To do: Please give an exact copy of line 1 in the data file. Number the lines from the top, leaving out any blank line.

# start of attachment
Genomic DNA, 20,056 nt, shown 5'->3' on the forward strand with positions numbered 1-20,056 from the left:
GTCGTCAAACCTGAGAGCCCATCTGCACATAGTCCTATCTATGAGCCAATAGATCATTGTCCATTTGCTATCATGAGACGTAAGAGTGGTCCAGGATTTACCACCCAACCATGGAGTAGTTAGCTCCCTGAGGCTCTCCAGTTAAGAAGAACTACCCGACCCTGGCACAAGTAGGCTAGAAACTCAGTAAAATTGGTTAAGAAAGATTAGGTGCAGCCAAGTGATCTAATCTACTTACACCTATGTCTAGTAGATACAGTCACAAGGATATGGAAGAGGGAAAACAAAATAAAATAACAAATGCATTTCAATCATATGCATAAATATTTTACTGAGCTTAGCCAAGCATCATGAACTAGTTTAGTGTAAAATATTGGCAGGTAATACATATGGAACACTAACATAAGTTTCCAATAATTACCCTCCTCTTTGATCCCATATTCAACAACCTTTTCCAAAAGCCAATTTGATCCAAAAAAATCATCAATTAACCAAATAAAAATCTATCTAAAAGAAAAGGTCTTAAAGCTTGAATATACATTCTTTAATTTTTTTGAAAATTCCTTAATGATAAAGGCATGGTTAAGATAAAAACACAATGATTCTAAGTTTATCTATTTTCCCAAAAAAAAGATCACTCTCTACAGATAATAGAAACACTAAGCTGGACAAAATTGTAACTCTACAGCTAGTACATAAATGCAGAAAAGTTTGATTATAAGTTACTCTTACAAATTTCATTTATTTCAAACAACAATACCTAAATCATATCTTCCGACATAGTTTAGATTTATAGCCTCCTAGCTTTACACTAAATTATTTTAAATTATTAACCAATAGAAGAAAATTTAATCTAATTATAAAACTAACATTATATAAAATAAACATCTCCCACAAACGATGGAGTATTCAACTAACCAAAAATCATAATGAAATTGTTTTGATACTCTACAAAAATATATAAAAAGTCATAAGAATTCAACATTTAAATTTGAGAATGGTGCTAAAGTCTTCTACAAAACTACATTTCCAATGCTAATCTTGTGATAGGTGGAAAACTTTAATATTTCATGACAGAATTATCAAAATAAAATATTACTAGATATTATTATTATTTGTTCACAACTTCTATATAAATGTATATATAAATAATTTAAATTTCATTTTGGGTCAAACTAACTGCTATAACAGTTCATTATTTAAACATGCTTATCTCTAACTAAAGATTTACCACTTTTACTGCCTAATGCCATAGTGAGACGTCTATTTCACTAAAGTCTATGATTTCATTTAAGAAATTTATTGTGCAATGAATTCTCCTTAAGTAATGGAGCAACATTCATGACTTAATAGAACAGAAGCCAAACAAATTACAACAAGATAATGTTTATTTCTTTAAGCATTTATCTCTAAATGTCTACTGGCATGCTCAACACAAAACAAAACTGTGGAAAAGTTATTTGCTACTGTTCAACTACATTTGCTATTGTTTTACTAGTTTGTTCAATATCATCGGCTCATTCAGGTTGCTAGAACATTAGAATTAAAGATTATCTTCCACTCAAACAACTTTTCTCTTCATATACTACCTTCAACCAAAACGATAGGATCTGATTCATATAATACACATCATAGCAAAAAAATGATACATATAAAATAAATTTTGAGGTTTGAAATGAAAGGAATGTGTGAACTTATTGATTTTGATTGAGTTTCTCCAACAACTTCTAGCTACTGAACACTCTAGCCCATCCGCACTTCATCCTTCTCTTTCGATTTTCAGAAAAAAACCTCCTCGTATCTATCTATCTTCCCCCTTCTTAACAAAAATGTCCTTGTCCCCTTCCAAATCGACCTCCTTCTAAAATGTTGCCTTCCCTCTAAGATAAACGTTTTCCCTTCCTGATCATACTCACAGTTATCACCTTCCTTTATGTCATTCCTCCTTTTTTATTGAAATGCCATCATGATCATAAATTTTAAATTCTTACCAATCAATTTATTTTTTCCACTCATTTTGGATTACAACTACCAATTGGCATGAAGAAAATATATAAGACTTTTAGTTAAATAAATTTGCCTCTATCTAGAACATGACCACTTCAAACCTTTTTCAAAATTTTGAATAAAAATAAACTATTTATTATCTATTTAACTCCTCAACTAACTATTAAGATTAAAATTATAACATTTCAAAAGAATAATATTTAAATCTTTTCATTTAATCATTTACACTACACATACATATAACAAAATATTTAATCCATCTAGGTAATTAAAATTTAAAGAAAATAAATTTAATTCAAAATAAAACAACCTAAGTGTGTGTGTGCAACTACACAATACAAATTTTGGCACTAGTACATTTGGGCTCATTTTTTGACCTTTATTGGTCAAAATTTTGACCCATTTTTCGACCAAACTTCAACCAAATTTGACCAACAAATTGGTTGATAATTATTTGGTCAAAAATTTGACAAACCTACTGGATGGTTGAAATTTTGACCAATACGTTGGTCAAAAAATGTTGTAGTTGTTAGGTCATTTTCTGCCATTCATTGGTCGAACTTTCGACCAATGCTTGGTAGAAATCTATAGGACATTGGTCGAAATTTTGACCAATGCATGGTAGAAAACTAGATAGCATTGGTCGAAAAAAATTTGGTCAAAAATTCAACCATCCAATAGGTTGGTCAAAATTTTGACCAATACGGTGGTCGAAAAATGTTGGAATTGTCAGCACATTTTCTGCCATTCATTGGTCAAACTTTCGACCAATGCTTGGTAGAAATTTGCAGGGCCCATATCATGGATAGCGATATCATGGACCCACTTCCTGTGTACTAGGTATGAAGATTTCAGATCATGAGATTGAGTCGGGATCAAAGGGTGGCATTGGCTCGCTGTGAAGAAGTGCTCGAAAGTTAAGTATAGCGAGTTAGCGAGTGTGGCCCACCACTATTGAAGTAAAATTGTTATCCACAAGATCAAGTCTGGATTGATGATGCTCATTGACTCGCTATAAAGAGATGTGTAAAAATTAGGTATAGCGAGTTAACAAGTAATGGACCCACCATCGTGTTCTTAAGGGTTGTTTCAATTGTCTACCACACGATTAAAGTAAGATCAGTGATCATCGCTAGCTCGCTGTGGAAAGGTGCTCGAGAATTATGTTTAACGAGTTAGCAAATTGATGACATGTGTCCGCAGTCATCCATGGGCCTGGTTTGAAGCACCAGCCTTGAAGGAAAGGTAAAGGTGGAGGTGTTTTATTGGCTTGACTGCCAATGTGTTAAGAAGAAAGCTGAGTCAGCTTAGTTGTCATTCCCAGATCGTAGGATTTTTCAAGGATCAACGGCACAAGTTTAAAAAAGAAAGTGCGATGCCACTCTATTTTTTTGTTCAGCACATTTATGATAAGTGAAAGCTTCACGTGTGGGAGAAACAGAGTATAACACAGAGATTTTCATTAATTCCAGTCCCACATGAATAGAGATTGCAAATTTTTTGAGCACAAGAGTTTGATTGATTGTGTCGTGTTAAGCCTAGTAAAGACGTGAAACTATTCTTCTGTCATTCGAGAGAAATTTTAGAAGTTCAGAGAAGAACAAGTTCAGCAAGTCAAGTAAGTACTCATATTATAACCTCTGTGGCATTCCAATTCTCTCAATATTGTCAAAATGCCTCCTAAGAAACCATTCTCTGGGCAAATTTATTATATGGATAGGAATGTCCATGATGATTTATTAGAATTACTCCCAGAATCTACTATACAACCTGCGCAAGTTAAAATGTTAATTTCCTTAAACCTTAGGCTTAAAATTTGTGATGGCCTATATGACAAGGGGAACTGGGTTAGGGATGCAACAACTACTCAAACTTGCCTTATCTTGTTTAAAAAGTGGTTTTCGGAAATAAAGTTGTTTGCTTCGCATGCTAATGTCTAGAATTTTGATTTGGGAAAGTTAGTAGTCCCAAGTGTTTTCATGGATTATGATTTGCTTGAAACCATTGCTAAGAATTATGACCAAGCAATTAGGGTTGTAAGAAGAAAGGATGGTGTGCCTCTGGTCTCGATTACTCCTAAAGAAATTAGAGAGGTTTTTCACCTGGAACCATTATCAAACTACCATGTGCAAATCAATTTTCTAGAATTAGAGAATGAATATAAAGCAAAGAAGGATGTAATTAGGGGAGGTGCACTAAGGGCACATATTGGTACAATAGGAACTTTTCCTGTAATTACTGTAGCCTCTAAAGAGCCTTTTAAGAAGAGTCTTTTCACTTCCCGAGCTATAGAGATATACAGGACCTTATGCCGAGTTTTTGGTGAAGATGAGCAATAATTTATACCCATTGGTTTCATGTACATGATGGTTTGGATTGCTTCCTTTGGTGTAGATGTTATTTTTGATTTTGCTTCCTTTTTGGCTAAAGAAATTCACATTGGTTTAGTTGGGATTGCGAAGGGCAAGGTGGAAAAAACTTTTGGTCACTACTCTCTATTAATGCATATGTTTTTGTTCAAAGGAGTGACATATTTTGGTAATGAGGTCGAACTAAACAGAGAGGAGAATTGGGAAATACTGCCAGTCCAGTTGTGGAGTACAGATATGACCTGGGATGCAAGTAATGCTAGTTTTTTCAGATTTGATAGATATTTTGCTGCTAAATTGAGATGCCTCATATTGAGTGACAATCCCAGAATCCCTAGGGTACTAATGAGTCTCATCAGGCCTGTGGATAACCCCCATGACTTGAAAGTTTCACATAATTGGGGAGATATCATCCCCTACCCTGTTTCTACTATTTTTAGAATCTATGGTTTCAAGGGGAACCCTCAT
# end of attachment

Genomic DNA, 20,056 nt, shown 5'->3' on the forward strand with positions numbered 1-20,056 from the left: